• Uncover the baking sheets and brush the tops and sides of the croissants with the egg wash.

  • To avoid gluing the coiled layers of each croissant together, brush with the egg wash by beginning in the center of each pastry and brushing out to the sides in one motion on each side, with the “grain” of each coil, not against.

Chill the proofed croissants.

  • Place the shaped and proofed croissants in the refrigerator to chill for at least 10 minutes or until mostly firm.

Bake the croissants.

  • While the shaped croissants are chilling, preheat your oven to 400°F.

  • Place the chilled and proofed croissants in the center of the preheated oven, one baking sheet at a time, and bake for about 20 minutes, or until deep golden brown all over and firm to the touch.

  • Allow to cool briefly before serving.

Notes

Originally published on the blog in 2014. Most photos, video, and most text new; recipe largely unchanged.

Gluten Free Croissant Recipe | Buttery, Flaky, Easy! (14)

Gluten Free Croissant Recipe | Buttery, Flaky, Easy! (15)

Print Pin Save

Homemade Gluten Free Croissant Recipe | So Buttery, Flaky, and Easy!

Make gluten free croissants this weekend — it's really not as hard as you think! With this gf croissant recipe, you'll enjoy the the most tender, flaky results ever.

Course: Pastry

Cuisine: French

Prep Time: 45 minutes minutes

Cook Time: 20 minutes minutes

Chilling time: 3 hours hours 30 minutes minutes

Total Time: 4 hours hours 35 minutes minutes

Yield: 10 croissants

Author: Nicole Hunn

Equipment

  • Rolling Pin

  • Pizza wheel or pastry wheel, for slicing/shaping

Ingredients

For the dough

  • 2 ¼ cups (315 g) gluten free pastry flour or Cup4Cup gluten free flour (the “real” thing, or my mock Cup4Cup), plus more for sprinkling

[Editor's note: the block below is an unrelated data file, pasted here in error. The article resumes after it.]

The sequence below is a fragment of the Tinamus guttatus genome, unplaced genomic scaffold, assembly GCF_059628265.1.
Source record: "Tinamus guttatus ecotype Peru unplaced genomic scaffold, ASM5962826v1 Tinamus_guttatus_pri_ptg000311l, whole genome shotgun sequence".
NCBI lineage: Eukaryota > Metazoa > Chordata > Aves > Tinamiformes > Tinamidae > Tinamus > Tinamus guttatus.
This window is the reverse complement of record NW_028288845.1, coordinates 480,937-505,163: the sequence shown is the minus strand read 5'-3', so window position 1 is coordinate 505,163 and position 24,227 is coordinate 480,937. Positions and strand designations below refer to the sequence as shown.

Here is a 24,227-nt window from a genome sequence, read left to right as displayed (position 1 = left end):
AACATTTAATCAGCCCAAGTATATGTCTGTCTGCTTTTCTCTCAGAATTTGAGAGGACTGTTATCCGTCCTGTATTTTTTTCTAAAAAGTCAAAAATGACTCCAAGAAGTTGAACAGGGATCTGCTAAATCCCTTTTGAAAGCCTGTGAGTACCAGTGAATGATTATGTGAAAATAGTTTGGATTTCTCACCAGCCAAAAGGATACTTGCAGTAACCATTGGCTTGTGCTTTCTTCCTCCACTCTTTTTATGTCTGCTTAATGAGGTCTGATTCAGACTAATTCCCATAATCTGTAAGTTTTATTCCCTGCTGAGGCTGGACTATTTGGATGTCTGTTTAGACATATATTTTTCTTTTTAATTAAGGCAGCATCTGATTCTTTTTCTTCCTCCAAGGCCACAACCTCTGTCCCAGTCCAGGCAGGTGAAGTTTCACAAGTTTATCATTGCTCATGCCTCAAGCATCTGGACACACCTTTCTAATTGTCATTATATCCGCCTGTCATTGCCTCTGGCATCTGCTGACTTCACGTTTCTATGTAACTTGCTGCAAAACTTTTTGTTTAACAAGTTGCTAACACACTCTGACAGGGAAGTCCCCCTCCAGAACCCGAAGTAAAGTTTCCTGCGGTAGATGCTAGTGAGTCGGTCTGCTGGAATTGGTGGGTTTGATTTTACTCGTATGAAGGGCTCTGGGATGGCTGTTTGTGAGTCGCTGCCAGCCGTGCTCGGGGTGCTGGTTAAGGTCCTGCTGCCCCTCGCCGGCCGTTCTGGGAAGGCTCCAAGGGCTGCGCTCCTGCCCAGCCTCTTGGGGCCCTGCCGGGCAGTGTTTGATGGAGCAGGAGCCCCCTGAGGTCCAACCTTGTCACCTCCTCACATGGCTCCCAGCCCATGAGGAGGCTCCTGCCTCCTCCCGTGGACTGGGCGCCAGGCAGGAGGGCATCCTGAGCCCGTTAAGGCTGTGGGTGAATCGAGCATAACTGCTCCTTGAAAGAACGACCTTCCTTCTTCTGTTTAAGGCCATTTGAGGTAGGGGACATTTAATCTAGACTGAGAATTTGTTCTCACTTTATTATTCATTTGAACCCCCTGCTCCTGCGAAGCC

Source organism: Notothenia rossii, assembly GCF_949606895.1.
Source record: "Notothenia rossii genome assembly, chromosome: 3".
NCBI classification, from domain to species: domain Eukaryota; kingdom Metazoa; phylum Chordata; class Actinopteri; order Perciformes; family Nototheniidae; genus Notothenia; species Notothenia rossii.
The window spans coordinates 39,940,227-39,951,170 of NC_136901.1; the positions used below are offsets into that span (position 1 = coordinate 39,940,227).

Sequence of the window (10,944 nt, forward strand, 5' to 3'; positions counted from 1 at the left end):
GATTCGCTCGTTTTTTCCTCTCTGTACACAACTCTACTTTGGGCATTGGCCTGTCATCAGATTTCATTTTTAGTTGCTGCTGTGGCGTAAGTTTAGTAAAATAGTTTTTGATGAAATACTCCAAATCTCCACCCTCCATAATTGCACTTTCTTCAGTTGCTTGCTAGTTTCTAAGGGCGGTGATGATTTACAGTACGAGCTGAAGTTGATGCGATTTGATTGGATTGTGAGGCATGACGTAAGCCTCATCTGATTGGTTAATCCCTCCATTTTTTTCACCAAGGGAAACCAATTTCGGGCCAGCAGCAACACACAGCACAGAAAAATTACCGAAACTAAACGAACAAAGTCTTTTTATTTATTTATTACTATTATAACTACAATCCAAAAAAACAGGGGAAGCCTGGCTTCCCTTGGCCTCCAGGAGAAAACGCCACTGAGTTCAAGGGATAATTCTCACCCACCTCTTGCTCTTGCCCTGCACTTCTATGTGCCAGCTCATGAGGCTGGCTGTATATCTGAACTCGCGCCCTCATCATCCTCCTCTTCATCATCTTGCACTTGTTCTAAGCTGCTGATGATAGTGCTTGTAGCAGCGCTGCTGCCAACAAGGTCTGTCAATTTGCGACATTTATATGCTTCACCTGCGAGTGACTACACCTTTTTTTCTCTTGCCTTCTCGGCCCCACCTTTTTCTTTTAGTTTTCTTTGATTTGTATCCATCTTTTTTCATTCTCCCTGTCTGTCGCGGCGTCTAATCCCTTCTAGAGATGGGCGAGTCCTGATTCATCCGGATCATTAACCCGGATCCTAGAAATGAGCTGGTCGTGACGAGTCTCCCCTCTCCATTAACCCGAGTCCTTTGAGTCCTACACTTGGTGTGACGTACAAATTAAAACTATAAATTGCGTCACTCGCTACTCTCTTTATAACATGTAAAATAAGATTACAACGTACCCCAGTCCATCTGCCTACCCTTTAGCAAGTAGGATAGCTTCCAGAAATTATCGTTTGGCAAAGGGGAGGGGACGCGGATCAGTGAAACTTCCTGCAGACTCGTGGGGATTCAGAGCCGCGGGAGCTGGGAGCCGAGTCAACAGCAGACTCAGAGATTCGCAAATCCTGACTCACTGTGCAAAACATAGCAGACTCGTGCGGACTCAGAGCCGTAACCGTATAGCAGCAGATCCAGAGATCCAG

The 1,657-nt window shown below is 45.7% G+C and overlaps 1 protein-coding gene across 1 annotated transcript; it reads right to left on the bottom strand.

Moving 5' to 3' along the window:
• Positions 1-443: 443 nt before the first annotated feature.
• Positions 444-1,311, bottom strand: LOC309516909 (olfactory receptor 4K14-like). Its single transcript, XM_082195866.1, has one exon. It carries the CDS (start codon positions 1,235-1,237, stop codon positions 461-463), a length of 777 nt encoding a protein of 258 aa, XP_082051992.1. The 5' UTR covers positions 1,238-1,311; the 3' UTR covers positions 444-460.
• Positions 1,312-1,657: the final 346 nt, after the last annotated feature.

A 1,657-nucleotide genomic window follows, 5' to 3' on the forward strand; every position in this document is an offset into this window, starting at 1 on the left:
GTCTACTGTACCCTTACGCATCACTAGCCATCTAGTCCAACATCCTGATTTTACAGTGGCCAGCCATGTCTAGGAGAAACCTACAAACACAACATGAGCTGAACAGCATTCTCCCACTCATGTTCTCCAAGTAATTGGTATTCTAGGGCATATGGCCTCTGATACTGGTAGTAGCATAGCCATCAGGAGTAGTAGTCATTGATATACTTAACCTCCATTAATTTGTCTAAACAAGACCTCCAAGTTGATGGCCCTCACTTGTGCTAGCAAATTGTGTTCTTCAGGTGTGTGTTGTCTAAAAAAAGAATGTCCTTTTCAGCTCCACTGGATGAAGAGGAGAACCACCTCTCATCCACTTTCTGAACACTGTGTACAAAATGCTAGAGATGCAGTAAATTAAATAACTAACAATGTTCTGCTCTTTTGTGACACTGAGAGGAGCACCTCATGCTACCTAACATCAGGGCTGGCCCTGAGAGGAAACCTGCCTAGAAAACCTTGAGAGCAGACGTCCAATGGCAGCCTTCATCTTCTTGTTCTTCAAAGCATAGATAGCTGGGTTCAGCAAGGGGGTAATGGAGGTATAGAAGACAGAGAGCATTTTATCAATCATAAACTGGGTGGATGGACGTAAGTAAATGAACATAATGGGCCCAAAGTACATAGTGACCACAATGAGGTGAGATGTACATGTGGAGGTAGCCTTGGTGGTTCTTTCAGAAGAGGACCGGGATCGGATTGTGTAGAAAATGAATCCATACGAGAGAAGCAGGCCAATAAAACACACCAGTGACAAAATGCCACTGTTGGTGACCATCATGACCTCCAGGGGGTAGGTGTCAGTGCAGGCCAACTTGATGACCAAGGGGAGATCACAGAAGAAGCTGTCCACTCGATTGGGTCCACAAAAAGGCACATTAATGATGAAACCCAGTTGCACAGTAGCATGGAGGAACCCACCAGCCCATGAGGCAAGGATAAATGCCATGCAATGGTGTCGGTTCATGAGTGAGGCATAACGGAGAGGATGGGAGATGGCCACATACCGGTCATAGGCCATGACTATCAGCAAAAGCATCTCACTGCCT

• 2 teaspoons (6 g) instant yeast
  • 2 tablespoons (24 g) granulated sugar
  • 1 teaspoon (6 g) kosher salt
  • 3 tablespoons (42 g) unsalted butter melted and cooled
  • ¾ cup (6 fluid ounces) whole milk at room temperature

For the butter packet

  • 16 tablespoons (224 g) unsalted butter chilled
  • ¼ cup (36 g) gluten free pastry flour or Cup4Cup gluten free flour (the “real” thing, or my mock Cup4Cup)
  • Egg wash (1 egg + 1 tablespoon water, beaten well), for brushing

Instructions

Make the dough.

  • In a large bowl, place the flour, yeast and sugar, and whisk to combine well. Add the salt, and whisk again to combine.

  • Create a well in the center of the dry ingredients, add the butter and milk, and mix until the dough comes together.

  • Add more flour by the half-teaspoonful if necessary to bring the dough together.

  • Turn out the dough onto a lightly floured surface, sprinkle the top very lightly with more flour, and roll into a 9-inch round.

  • Wrap tightly in plastic wrap and place in the refrigerator to chill while you prepare the butter packet.

Prepare the butter packet.

  • Sprinkle a piece of unbleached parchment paper with 1/8 cup (2 tablespoons) of the flour, and place all 16 tablespoons (preferably in 2 whole sticks) of butter on top and press together.

  • Sprinkle with the remaining 2 tablespoons of flour, and cover with another piece of unbleached parchment paper.

  • Pound the butter with a rolling pin until it flattens and melds together.

  • Uncover and fold the flattened butter in half, cover again with the parchment and pound again until you have a 5-inch square butter packet.

  • Cover the butter packet completely with parchment, and place in the refrigerator to chill for 5 minutes or until firm.

Wrap the dough around the butter packet.

  • Remove the 9-inch round dough from the refrigerator, unwrap it, and place it on a lightly floured surface.

  • Place the chilled butter packet directly in the center of the dough and score the sides of the dough lightly to represent the exact size of the butter. Remove the butter and set it aside.

  • Using a rolling pin and sprinkling the dough lightly with flour as necessary to prevent it from sticking, begin at the site of each of the four scorings and roll the edges of the dough away from the center to create 4 flaps, leaving the center of the dough intact.